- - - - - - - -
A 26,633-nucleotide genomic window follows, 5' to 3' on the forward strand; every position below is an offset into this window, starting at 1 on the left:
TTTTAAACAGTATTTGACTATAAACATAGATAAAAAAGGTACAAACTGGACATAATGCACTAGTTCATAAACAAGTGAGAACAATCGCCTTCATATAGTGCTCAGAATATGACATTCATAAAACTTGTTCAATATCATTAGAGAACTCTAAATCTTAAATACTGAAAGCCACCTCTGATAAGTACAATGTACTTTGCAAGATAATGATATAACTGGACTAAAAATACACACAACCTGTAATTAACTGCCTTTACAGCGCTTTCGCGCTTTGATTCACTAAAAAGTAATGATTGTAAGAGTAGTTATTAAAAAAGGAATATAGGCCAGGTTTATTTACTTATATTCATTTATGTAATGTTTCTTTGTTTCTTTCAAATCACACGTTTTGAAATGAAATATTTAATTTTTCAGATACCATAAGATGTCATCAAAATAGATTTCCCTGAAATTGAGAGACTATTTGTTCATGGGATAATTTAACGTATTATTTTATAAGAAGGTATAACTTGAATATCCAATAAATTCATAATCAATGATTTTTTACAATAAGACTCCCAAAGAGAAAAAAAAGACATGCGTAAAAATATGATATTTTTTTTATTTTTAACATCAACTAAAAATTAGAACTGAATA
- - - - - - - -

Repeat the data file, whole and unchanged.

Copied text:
A 26,633-nucleotide genomic window follows, 5' to 3' on the forward strand; every position below is an offset into this window, starting at 1 on the left:
TTTTAAACAGTATTTGACTATAAACATAGATAAAAAAGGTACAAACTGGACATAATGCACTAGTTCATAAACAAGTGAGAACAATCGCCTTCATATAGTGCTCAGAATATGACATTCATAAAACTTGTTCAATATCATTAGAGAACTCTAAATCTTAAATACTGAAAGCCACCTCTGATAAGTACAATGTACTTTGCAAGATAATGATATAACTGGACTAAAAATACACACAACCTGTAATTAACTGCCTTTACAGCGCTTTCGCGCTTTGATTCACTAAAAAGTAATGATTGTAAGAGTAGTTATTAAAAAAGGAATATAGGCCAGGTTTATTTACTTATATTCATTTATGTAATGTTTCTTTGTTTCTTTCAAATCACACGTTTTGAAATGAAATATTTAATTTTTCAGATACCATAAGATGTCATCAAAATAGATTTCCCTGAAATTGAGAGACTATTTGTTCATGGGATAATTTAACGTATTATTTTATAAGAAGGTATAACTTGAATATCCAATAAATTCATAATCAATGATTTTTTACAATAAGACTCCCAAAGAGAAAAAAAAGACATGCGTAAAAATATGATATTTTTTTTATTTTTAACATCAACTAAAAATTAGAACTGAATA